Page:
On September 19, the US Conference of Catholic Bishops (USCCB) released the National Synthesis for the 2021–2023 Synod. The National Synthesis was prepared by collating the responses of 14 Regional Synthesis reports from synodal listening sessions across the country, plus an additional “Region XVI” Synthesis created by the US Synod team to gather the contributions of Catholic organizations and groups.
In his introduction to the National Synthesis, Bishop Daniel E. Flores writes, “As Pope Francis frequently reminds us, synodality is not a one-time event, but an invitation to an ongoing style of Church life.” This may be the most lasting contribution of the Synod: the impetus to shift from a top-down style of leadership to the via collectiva, or “collective way,” where “we think and live in terms of the other.”
The USCCB is to be commended for including issues and themes in the National Synthesis that bishops too rarely speak out about, including the role of women in the church, racism, wounds inflicted by the sexual abuse crisis, divisiveness, ministry to and with the LGBTQ community, and climate change. “At this moment in the synodal journey, one may agree or disagree with some of the perceptions heard and expressed, but we cannot assume they have no importance in lived reality,” the document states.
Acknowledging that the listening sessions revealed a “deep hunger for healing and the strong desire for communion,” the document goes on to cite a telling comment from the Region XII Synthesis: “[Participants] want the Church to meet people where they are, wherever they are, and walk with them rather that judging them; to build real relationships through care and authenticity, not superiority.”
Threaded throughout the National Synthesis the notion of synodality as a “relationship of collaboration” facilitated by the Holy Spirit as “the principal agent of discernment [that] leads us together to gaze upon the face of Christ in one another.” The authors of “Towards a Spirituality for Synodality,” a reflection issued earlier this year by the Synod’s Commission on Spirituality, make a similar claim when they write that “synodality is not only a theology but a spiritual practice” that involves “the daily reality of the Holy Spirit in the whole life and mission of the Church.”
The National Synthesis was one of 112 syntheses from bishops’ conferences around the world that represent the fruit of the Diocesan or “Local” phase of the Synod. Additional syntheses were submitted to the Vatican’s General Secretariat of the Synod by Eastern Catholic Churches, religious congregations, ecclesial associations and movements, Vatican dicasteries, and other groups and individuals.
From the Diocesan or “Local” phase, the synod moved swiftly into the “Continental” phase at the end of August. At a press conference on August 26 to announce the opening of the Continental phase, Cardinal Mario Grech, General Secretary of the Synod, spoke of the “circularity” of the synodal process that involves all levels of ecclesial life.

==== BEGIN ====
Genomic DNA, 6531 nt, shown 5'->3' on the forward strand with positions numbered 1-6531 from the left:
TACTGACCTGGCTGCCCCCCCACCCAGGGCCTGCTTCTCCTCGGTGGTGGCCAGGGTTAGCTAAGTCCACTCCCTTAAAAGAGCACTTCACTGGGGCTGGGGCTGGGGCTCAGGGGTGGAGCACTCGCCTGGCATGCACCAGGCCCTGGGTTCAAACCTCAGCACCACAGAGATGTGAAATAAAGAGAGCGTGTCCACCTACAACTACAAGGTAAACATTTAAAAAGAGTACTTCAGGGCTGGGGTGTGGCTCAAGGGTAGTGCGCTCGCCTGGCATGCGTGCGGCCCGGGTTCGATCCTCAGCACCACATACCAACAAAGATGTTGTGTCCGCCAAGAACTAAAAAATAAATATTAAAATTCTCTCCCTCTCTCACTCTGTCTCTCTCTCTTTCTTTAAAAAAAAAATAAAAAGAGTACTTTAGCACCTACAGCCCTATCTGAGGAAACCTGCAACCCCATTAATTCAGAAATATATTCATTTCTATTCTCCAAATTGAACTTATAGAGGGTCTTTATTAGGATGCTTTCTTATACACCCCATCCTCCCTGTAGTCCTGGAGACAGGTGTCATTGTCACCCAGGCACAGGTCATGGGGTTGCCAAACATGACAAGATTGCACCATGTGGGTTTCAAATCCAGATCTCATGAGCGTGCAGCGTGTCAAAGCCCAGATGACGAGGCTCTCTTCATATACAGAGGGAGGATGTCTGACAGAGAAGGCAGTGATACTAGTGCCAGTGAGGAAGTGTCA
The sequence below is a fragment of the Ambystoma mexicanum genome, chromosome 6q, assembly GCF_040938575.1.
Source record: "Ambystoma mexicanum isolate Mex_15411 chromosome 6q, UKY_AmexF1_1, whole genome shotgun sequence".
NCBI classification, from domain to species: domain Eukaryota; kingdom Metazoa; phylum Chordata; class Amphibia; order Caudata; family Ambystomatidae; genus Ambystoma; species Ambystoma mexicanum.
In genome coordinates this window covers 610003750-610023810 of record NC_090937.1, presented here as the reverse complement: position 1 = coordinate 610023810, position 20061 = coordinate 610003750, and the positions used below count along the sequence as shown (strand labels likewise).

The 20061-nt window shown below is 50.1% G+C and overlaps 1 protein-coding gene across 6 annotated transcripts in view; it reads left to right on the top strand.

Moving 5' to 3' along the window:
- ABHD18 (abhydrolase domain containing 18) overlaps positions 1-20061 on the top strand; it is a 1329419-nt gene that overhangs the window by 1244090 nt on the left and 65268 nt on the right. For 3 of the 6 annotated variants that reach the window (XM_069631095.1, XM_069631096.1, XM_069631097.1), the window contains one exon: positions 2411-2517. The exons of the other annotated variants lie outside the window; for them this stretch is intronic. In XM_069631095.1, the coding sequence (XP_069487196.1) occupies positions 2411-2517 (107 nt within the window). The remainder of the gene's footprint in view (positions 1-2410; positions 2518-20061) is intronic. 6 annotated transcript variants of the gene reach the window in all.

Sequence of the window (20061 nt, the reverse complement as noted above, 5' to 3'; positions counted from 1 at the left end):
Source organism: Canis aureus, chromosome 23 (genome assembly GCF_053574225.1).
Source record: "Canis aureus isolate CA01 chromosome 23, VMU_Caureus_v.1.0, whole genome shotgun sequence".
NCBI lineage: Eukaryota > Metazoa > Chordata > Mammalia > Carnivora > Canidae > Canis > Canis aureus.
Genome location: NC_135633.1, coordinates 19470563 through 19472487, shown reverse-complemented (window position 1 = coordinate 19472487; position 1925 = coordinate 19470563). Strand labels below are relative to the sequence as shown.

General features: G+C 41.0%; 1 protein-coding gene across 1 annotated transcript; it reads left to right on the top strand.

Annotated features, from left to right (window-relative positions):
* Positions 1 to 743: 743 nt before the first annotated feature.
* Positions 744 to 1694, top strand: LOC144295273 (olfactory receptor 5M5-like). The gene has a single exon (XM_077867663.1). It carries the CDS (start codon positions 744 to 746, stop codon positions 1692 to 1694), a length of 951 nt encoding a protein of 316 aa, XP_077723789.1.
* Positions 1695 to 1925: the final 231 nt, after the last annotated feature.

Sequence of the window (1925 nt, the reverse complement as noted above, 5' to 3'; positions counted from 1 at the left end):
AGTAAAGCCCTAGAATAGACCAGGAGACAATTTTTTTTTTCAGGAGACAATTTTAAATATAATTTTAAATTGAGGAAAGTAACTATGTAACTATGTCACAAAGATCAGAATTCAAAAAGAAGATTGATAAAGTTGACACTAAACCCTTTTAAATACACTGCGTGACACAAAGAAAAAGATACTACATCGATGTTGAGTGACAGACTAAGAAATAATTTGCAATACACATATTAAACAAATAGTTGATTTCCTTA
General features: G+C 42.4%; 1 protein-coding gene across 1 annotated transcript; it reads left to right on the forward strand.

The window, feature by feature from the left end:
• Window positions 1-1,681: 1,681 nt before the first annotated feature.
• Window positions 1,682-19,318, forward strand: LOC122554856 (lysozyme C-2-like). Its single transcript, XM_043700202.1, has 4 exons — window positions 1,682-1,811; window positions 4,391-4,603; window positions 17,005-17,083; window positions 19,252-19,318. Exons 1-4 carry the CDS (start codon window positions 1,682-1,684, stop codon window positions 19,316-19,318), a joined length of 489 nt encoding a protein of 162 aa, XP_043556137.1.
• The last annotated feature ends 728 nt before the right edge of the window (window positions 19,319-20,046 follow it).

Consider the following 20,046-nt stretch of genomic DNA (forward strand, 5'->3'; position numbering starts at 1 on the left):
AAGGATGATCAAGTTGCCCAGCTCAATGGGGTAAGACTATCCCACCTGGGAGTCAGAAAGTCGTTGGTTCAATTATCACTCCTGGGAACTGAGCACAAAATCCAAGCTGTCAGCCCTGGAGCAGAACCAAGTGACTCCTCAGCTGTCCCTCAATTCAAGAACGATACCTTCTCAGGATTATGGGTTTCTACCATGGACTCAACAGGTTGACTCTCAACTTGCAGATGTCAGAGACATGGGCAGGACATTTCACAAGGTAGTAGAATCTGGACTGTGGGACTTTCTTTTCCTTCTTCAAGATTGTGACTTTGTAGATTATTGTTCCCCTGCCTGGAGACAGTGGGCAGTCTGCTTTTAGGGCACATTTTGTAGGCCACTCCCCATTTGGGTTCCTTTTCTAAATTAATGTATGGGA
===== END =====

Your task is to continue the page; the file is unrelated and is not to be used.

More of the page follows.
From September 21 through October 2, 50 participants—men and women, religious and lay—from all over the world met in Frascati outside of Rome to listen, dialogue, and discern from the international collection of synodal syntheses. Based on their 12 days of consultations, the group wrote the document for the Continental phase and presented it to Pope Francis. This document will be made public later this month, and it will be returned to the People of God in each of the particular churches across seven geographical regions: Europe, Latin America and the Caribbean, Africa and Madagascar, Asia, Oceania, North America (US and Canada) and the Middle East.
The Continental phase will not replicate the consultation, listening, and discernment process of the Diocesan phase. However, as Cardinal Grech made clear in August, “every Bishop is required to bring the [Continental] Document to the attention of the Church and to make a careful reading of it . . . and to draw up with the synodal team any observations to be forwarded to the Bishops’ Conference or to the Secretariat of the Continental Assembly.”
In other words, the Continental document will not be referred to a closed assembly of bishops, but to the entire People of God. The Synod website clarifies: “All Continental Assemblies should be Ecclesial Assemblies (of the entire People of God) and not only Episcopal Assemblies (of bishops only). Thus, the participants should adequately represent the variety of the People of God: bishops, priests, deacons, men and women religious, laymen and laywomen.”
The Continental phase encourages local groups to deepen the synodal process by reflecting on the Continental document, formulating new questions, and praying on how the insights offered might suggest new paths forward for the church. However, it is important to note that the main subjects of this pre-assembly period are those members of Synod teams who have been appointed to represent local Churches at the Continental Assembly early next year.
Additionally, according to the Synod website, “This [Continental] stage also wants to be an opportunity to listen to those realities on the margins of the Church not integrated in the previous stage.”
The conclusion of the Diocesan phase should not be seen as an end, but a new beginning, where “[o]ur journeying together can . . . become the foundation for how we participate in Church as the whole of the People of God.” ♦